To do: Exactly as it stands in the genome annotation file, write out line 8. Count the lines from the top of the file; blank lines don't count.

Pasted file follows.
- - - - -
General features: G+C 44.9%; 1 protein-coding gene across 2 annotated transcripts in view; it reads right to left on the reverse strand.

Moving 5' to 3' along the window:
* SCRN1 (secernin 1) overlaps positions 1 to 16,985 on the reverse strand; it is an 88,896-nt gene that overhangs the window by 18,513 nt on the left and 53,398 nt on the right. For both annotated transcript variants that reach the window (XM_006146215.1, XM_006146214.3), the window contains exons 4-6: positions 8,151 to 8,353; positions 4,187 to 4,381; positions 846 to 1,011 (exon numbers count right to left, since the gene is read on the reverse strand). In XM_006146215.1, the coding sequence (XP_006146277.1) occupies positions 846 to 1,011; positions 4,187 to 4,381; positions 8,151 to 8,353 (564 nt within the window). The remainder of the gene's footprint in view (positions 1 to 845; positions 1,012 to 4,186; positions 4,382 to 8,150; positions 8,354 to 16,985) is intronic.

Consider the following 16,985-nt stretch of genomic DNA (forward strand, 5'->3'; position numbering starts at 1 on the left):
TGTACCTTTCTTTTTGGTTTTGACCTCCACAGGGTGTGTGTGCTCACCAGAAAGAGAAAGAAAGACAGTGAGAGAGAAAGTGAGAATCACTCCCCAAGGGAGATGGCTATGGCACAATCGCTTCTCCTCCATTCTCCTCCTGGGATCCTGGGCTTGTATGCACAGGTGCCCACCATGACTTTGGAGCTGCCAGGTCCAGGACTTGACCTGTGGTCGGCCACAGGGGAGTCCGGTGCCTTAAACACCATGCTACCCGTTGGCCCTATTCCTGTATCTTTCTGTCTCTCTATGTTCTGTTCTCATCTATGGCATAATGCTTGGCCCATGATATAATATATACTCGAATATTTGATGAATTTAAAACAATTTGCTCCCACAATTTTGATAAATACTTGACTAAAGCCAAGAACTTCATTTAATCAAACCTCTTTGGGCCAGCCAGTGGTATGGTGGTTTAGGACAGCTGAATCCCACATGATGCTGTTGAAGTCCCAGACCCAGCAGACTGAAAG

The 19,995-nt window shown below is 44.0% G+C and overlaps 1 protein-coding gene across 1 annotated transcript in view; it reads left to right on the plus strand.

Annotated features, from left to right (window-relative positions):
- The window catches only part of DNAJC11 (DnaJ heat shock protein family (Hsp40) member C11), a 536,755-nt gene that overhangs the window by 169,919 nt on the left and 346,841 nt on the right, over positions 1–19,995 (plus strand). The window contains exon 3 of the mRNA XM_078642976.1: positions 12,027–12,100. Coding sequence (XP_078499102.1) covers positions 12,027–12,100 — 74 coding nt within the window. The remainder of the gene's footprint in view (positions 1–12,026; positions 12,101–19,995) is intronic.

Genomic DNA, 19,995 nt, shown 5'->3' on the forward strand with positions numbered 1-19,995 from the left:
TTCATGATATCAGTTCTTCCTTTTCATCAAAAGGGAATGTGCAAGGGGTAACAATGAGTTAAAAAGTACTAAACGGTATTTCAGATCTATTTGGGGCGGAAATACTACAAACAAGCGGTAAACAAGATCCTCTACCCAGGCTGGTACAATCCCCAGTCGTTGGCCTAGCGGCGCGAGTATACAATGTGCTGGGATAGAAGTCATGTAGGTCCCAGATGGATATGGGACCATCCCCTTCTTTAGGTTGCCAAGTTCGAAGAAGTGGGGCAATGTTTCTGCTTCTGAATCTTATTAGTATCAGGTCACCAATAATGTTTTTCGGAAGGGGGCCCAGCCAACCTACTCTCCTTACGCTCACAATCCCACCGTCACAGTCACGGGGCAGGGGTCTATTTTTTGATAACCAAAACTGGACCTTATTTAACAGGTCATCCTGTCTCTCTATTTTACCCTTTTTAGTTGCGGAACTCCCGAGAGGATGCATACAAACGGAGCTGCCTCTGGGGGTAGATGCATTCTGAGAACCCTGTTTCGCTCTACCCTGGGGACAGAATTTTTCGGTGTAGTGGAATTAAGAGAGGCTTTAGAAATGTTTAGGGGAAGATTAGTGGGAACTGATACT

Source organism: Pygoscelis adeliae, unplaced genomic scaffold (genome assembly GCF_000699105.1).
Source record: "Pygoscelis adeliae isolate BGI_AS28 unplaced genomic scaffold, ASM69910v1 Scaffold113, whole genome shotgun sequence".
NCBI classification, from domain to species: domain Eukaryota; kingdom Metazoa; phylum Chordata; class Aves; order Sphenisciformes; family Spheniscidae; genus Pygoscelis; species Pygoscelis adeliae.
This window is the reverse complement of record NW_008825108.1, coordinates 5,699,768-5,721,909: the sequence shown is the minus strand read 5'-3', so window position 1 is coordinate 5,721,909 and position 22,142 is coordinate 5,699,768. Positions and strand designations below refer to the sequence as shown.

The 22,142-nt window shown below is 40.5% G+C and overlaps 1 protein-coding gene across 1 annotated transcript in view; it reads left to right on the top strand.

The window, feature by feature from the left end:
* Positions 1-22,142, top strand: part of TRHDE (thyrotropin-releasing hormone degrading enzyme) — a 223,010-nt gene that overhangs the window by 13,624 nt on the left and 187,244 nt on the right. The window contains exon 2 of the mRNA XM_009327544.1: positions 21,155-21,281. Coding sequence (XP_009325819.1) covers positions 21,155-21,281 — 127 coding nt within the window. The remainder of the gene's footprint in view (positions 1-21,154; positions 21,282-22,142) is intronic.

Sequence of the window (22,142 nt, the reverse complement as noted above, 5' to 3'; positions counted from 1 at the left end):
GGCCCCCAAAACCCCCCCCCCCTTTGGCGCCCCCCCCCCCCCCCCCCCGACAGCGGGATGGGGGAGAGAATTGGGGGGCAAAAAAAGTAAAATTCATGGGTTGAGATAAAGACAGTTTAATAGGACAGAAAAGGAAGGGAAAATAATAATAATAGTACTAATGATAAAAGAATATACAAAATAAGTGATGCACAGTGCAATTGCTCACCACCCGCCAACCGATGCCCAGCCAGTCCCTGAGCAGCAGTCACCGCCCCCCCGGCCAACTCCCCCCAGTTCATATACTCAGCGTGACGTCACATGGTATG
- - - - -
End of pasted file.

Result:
- The window catches only part of DNAJC11 (DnaJ heat shock protein family (Hsp40) member C11), a 536,755-nt gene that overhangs the window by 169,919 nt on the left and 346,841 nt on the right, over positions 1–19,995 (plus strand). The window contains exon 3 of the mRNA XM_078642976.1: positions 12,027–12,100. Coding sequence (XP_078499102.1) covers positions 12,027–12,100 — 74 coding nt within the window. The remainder of the gene's footprint in view (positions 1–12,026; positions 12,101–19,995) is intronic.